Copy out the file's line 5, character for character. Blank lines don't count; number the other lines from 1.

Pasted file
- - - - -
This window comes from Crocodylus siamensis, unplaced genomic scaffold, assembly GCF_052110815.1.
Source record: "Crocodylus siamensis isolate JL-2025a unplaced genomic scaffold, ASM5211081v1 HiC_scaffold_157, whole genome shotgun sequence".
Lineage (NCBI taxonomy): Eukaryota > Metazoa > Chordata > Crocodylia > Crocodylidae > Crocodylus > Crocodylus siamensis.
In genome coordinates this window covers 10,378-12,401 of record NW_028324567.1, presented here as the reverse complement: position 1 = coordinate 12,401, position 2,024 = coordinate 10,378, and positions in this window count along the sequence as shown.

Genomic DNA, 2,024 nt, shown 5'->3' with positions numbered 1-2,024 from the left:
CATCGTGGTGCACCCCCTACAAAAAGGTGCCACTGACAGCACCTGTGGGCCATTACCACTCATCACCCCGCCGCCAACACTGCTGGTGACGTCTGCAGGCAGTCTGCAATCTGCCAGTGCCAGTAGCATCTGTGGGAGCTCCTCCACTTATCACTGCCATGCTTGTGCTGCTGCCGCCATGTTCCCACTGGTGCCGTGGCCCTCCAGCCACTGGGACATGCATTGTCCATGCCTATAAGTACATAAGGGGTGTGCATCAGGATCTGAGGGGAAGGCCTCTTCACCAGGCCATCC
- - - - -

Genomic DNA, 2,024 nt, shown 5'->3' with positions numbered 1-2,024 from the left: